October 16, 2019
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Immigration is a climate issue

Al Diaz | Miami Herald via AP
Al Diaz | Miami Herald via AP
Destruction from Hurricane Dorian at Marsh Harbour in Great Abaco Island, Bahamas on Wednesday, Sept. 4, 2019.

As climate change increasingly becomes a major issue in the Democratic presidential primary, more candidates are releasing detailed plans to deal with the crisis. But so far only two — Julian Castro and Beto O’Rourke — have connected the issue to immigration.

Castro’s “People and Planet First” plan envisions creating a new refugee category for communities immigrating after climate disasters. And O’Rourke has hinted that he would treat migrants driven by “push factors” like drought as refugees.

This is a welcome acknowledgment of the role the climate crisis plays in displacing people. But accepting climate refugees alone isn’t enough. Any holistic climate plan should also dismantle the militarized status quo at the border.

The climate crisis is not only causing extreme weather disasters. Gradually but unmistakably, as droughts lengthen and rains become less predictable, it’s also directly contributing to the decline of economic and social sustainability of poor countries in the Southern Hemisphere.

For many communities, soil degradation, drought and ecological destruction are leading causes of displacement. As the top historic contributor to carbon emissions, the United States has a responsibility to ensure that the immigrants impacted — either directly or indirectly — are accepted.

A World Bank report estimates that 140 million people will have to migrate by 2050 due to climate change, while other studies put the figure as high as 1 billion. While predictions vary considerably, we’re already witnessing millions of people emigrating from Central America because of severe droughts.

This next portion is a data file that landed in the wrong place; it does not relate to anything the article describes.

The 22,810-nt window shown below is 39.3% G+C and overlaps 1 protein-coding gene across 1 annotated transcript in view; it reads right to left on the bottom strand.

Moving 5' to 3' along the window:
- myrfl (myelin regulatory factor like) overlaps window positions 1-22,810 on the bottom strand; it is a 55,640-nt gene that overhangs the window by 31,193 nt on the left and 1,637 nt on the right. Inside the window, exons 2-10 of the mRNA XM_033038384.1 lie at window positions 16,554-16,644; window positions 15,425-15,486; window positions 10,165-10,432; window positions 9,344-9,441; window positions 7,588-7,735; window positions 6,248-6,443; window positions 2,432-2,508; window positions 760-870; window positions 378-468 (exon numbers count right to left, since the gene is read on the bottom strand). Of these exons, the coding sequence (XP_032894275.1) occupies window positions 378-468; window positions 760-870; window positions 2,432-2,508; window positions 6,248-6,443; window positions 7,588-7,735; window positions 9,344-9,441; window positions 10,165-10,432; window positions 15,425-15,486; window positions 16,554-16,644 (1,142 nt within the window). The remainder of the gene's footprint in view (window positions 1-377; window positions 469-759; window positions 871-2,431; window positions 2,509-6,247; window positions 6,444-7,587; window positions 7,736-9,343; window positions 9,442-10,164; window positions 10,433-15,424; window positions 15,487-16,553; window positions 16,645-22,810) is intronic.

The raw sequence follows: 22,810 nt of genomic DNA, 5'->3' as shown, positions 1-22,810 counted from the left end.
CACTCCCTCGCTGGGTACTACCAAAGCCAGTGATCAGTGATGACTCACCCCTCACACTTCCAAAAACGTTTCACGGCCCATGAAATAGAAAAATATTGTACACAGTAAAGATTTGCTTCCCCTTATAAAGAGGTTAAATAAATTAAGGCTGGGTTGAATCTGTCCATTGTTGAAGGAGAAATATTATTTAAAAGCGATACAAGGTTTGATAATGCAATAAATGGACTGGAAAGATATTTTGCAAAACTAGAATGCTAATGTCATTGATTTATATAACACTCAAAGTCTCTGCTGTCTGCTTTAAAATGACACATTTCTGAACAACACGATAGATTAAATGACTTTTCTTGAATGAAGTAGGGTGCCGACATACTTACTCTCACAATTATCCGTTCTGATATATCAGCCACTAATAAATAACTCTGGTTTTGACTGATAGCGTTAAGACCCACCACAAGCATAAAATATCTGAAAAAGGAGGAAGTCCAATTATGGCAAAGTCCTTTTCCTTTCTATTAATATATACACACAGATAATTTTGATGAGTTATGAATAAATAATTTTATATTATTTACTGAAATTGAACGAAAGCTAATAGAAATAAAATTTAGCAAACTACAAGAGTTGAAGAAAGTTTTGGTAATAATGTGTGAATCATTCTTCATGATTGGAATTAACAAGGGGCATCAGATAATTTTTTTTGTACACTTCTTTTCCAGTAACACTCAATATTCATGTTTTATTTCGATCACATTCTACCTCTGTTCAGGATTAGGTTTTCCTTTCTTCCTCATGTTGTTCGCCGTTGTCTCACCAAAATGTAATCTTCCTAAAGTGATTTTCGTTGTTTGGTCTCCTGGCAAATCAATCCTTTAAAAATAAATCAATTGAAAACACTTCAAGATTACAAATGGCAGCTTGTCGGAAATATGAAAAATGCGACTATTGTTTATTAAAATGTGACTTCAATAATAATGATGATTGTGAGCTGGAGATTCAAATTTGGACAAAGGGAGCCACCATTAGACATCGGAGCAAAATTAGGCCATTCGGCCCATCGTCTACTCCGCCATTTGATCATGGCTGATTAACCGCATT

Unfortunately, the United States has been treating these refugees from its own pollution as threats.

In 2012, during the presidency of Barack Obama, a report by the Department of Homeland Security referred to climate change as a “threat multiplier” — not because of climate devastation itself, but because refugees pose a challenge to “securing and managing our borders, enforcing and administering our immigration laws, and other homeland security missions.”

Of course, that trend is accelerating under Trump, who reallocated $155 million from the disaster relief agency FEMA and $116 million from the Coast Guard to ICE just days before Hurricane Dorian hit the Bahamas and Florida.

Instead of disaster relief, in other words, the department’s priority on climate change is controlling migration.

As a result, hundreds of people evacuating the Bahamas have been turned away from the United States and denied Temporary Protective Status. Trump justified the move with the same kind of hateful rhetoric he’s used against Mexicans, describing people in the Bahamas as “some very bad people and some very bad gang members, and some very, very bad drug dealers.”

Already, Trump’s policies have resulted in refugees from violence or persecution being corralled in internment camps, or forced to wait for months in dangerous conditions across the border in Mexico. What’s to stop climate refugees from being treated the same way?

We must reverse our decades-long trend of border militarization and prioritize front-line communities while addressing climate change. The Democrats who would be president must grapple with the U.S. responsibility to admit people impacted by our own pollution — and do away with any militarized agencies that stand in the way.

Josue De Luna Navarro is a New Mexico Fellow at the Institute for Policy Studies. This column was produced for the Progressive Media Project, which is run by The Progressive magazine and distributed by Tribune News Service.

 



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